3. Takeout is taking over.

It might initially seem like a paradox that restaurant sales are rising while lunch and dinner foot traffic is falling. But both can be true at the same time if prices are rising and more people are “ordering in,” and eating restaurant food on their own tables, desks, and beds.

The marketplace for delivery and takeaway has exploded in the last few years, driven by the emergence of new online food platforms like UberEATS, DoorDash, Postmates, Caviar, and more. (To be fair, lots of people still order delivery using the phone app on their cell phones.) The industry leader GrubHub, an online menu and delivery company that owns Seamless, has nearly 9 million active users and growing by two million new users each year, according to the company’s latest SEC filing. Pizza is still the king of delivery, with two-thirds of the market. But it’s declining, while everything else is growing.

These so-called “online restaurant sales”—which just means ordering a meal delivery online—only account for about 2 percent of the restaurant market today, according to a Euromonitor study commissioned for Blue Apron’s public filing. But this online market is projected to grow 15-times faster than the rest of the restaurant business through the end of the decade.

The rise of delivery and takeaway has been trouble for the dinner hour, but it’s been downright apocalypse for restaurants that once relied on lunchtime visitors. The three-martini lunch was once symbolic of a good-ole-boys culture of the 1960s, where executives would disappear for hours in the middle of a day to hammer out deals over white linen and porcelain plates. But today’s symbol of office chow is the “sad desk lunch,” where midday conversations are mediated by laptop, rather than occurring across the table. I’ll leave it to the cultural anthropologists to determine what this says about us, but the upshot is busier delivery people and emptier restaurants.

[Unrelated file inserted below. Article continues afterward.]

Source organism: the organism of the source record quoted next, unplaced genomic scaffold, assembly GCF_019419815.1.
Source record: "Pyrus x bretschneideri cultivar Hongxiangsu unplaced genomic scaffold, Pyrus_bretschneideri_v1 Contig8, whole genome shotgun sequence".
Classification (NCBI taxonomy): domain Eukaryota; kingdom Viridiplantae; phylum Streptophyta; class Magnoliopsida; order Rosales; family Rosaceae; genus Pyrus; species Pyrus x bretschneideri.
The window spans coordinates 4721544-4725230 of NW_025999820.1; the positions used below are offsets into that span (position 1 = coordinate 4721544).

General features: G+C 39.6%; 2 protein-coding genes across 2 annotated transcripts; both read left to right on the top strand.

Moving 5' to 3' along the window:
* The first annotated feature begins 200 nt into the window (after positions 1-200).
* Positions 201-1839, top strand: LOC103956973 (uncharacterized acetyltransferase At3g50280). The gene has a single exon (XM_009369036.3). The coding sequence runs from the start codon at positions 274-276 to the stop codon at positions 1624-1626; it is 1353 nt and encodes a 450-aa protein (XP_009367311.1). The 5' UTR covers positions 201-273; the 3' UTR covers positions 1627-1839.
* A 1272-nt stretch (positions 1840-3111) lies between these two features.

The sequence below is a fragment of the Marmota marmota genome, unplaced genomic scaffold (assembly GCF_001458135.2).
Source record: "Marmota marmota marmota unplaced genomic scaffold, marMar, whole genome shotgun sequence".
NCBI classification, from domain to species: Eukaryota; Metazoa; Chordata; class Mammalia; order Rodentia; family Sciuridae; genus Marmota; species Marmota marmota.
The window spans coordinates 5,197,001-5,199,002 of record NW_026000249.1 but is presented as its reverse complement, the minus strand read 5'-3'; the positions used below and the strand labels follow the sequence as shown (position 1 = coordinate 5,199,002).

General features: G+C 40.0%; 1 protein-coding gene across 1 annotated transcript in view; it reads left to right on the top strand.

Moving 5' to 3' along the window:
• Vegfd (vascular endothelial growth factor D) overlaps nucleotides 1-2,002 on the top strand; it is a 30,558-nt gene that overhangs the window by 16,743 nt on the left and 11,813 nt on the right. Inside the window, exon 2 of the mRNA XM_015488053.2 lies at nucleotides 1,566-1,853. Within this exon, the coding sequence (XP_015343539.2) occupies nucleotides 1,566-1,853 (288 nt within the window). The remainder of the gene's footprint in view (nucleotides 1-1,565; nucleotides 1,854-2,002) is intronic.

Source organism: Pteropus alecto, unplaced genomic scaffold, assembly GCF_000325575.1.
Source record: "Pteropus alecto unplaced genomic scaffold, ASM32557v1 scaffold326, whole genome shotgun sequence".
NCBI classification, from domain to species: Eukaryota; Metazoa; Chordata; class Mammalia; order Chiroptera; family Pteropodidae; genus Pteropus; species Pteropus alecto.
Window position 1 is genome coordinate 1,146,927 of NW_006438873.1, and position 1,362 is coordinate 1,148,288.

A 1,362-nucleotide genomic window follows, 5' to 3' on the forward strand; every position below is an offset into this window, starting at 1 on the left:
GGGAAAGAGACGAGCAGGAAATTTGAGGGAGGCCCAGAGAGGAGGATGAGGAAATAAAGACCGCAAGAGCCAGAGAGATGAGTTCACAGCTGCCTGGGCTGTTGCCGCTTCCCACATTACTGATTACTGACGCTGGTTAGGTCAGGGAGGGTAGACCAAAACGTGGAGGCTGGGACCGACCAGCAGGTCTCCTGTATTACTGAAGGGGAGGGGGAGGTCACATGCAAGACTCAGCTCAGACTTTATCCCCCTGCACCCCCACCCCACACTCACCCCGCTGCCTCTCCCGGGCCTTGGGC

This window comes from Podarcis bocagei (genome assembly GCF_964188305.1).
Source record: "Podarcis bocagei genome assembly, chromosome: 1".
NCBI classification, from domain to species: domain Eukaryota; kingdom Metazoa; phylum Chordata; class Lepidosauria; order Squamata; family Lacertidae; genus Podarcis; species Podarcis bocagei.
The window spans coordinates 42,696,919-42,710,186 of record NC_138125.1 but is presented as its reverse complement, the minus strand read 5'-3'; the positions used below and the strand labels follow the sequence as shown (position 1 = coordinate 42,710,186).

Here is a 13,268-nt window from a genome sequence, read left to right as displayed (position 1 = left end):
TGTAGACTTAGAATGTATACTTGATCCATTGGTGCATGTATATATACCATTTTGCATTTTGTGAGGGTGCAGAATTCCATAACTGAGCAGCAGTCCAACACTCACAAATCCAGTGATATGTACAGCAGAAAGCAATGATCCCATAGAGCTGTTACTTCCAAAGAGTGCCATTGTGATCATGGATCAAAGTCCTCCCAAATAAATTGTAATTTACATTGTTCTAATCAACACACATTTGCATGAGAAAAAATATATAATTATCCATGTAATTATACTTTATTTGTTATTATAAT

4. It’s ultimately about rich city-dwellers—especially in California.

Perhaps the golden age of dining out is just a story about rich urbanites getting better access to fresh ingredients and international cuisine.

“Major metropolitan areas with lots of money and tourists are benefitting from new and unique restaurants, but once you get outside of these major cities, restaurants are struggling,” Bonnie Riggs said. “So the dichotomy comes down to the fact that people living outside cities cannot afford to go out as much.”

Indeed, the data shows that richer cities have more restaurants, and their residents spend more on dining out. In the San Francisco, Los Angeles, and New York metro areas, residents spend at least half their food budget eating out, according to Trulia. These cities are increasingly the playgrounds of wealthy, young, highly educated people who are less likely to have families. That means they have plenty of disposable income and no kids to absorb all of it. The major cities with the largest growth in Yelp listings between 2012 and 2017—a useful proxy for restaurants—included those three major metros, along with Miami, Nashville, and New Orleans, according to data prepared for The Atlantic by Carl Bialik, a data scientist at Yelp.

Perhaps nowhere is benefitting from the urban restaurant renaissance more than California cities. Of the 15 major cities where Yelp ratings have improved the most, five are in the Golden State, including number one on the list, Irvine. That’s no surprise, perhaps, given the organic revolution and the proximity to the state’s absurdly fertile Central Valley, which produces half of the country’s fruits and vegetables. But it’s another reminder that the restaurant renaissance is a surprisingly local and elite phenomenon. We are living through a golden age in food—if you can pay the bill.

Today’s restaurant renaissance is an expression of the long-term growth of leisure spending in the U.S. But there’s nothing leisurely about the restaurant business today. The superabundance of quality and variety among restaurateurs has created cut-throat competition, particularly in the fast casual sector. The price gap between grocery bills and restaurant checks has never been higher. The rise of takeout has forced restaurants to serve more diners who don’t step foot on their property. And with Blue Apron’s impending IPO and Amazon’s purchase of Whole Foods, the entire food sector may become more of a delivery business. The future of dining out might look a lot like eating in.